Tag Archives: culture list

Reading List (28/3)

Margate sea

Grilled cheese.

I love this description of seeking the sun in the British winter.

Benedict Cumberbatch reading Sol LeWitt’s letter to Eva Hesse. Advice, fairly simple but good.

For Louisa: chicken-fried steak!

Yet more reasons to go to Paris. Jen/Ali/Lucy: maybe this could become part of #dessertskitastic2018?

On writing and teaching children’s literature, or books with magic. (Jess, read this!)

Creative projects in libraries.

Food and memory loss.

I’m busy reading The Little Paris Bookshop, which is lovely. All about a bookshop on a barge, love, literary remedies to life…

Morellis ice cream

Have a good week! x


Reading List (7/3)


Eating cheese is like being on crack. Mmm. And, if you (like me) will continue to eat cheese anyway, the trend of melted cheese. And, just in case you needed any more convincing, cheese-y breads.

Creative curators of book collections‘.

This conversation is one of the most fascinating I have listened to a long time. I love the idea of art and science coming together – through crochet of all things! Their book on the Crochet Coral Reef project looks beautiful, and is now on my wish list.

Margaret says in the interview:  “One of the things about the reef project that I feel is important is that it’s a constructive response to a devastating problem. I think most people, as I am, are completely freaked out about the problem of global warming. What can we do? Can we do anything? […] And the reef project — the Crochet Coral Reef project is a metaphor, and it goes like this: if you look at real corals, a head of coral is built by thousands of individual coral polyps working together. Each coral polyp is a tiny insignificant little critter with almost no power of its own. But when billions of coral polyps come together, they can build the Great Barrier Reef, the largest living thing on earth and the first living thing that you can see from outer space. […] The Crochet Coral Reef is a human analog of that. These huge coral reef installations that we build with communities are built by hundreds and sometimes thousands of people working together. So the project capitulates, in human action, the power and greatness of what corals themselves are doing. And I think the metaphor of the project is, “Look what we can do together.” We humans, each of us are like a coral polyp. Individually, we’re insignificant and probably powerless. But together, I believe we can do things.”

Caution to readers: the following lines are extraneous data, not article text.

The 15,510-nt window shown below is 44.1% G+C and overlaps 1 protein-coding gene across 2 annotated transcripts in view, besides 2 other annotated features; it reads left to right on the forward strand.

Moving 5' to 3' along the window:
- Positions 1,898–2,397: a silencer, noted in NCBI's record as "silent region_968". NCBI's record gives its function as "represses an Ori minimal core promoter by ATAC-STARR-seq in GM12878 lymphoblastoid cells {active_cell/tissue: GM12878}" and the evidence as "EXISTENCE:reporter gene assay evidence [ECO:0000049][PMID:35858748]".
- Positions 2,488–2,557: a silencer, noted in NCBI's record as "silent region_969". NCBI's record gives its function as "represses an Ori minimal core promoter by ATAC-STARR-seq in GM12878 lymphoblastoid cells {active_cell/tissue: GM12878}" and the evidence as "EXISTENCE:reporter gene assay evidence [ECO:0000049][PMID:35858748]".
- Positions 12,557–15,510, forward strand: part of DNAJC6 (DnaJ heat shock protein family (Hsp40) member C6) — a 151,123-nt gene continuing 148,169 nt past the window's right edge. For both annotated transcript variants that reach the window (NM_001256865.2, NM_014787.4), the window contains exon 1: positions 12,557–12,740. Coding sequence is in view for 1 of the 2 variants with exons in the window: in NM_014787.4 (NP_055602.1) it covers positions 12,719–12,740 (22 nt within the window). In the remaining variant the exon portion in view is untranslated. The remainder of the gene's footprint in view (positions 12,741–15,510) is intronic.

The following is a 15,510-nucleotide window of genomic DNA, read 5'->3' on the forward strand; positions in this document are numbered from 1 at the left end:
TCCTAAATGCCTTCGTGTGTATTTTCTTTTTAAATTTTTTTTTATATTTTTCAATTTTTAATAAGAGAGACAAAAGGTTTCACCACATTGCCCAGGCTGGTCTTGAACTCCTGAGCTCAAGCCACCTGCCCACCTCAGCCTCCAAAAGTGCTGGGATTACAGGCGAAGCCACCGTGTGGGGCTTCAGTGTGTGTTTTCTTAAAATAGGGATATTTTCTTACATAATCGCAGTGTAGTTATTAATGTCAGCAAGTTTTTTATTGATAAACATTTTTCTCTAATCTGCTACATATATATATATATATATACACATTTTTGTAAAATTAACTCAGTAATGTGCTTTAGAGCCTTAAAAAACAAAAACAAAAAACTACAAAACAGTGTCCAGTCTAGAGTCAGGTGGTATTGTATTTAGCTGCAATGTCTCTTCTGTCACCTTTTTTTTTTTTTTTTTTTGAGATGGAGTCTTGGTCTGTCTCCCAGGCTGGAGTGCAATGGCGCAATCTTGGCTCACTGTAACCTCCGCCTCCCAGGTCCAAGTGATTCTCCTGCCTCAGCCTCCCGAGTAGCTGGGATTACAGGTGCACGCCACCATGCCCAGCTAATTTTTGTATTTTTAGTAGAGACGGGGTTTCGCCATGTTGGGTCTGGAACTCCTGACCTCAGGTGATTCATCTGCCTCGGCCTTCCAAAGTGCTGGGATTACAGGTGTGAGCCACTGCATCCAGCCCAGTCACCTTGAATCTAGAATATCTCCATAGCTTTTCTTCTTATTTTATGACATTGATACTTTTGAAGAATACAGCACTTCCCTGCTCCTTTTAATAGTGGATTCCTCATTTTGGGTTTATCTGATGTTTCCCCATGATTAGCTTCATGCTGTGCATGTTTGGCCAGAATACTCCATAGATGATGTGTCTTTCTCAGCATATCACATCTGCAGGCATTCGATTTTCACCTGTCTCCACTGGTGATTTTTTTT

A hipster food glossary.

If you’re struggling with the news that we’re supposed to be eating 10 fruits and vegetables daily, here are some ideas.

A dishwasher becomes a partner in the Noma empire. And here is the same story in the NYT.


I read (and loved) The House of Birds. I found the history of the character Sophia utterly compelling and had several nights where my eyes were closing and I wanted to keep going, to find out what happened. This was a joy to read. I’ve now started Leap In, about a woman learning to swim in the sea and rivers. I love the descriptions of what happens when she learns to exhale and swimming becomes a form of meditation. It has made me want to return to the water.

After weeks of listening to audio books, I’m on a mini break and have returned to my beloved podcasts. I really enjoyed Nathan Myhrvold’s talk on his new bread book.

A Day without Women. Emma Watson on feminism.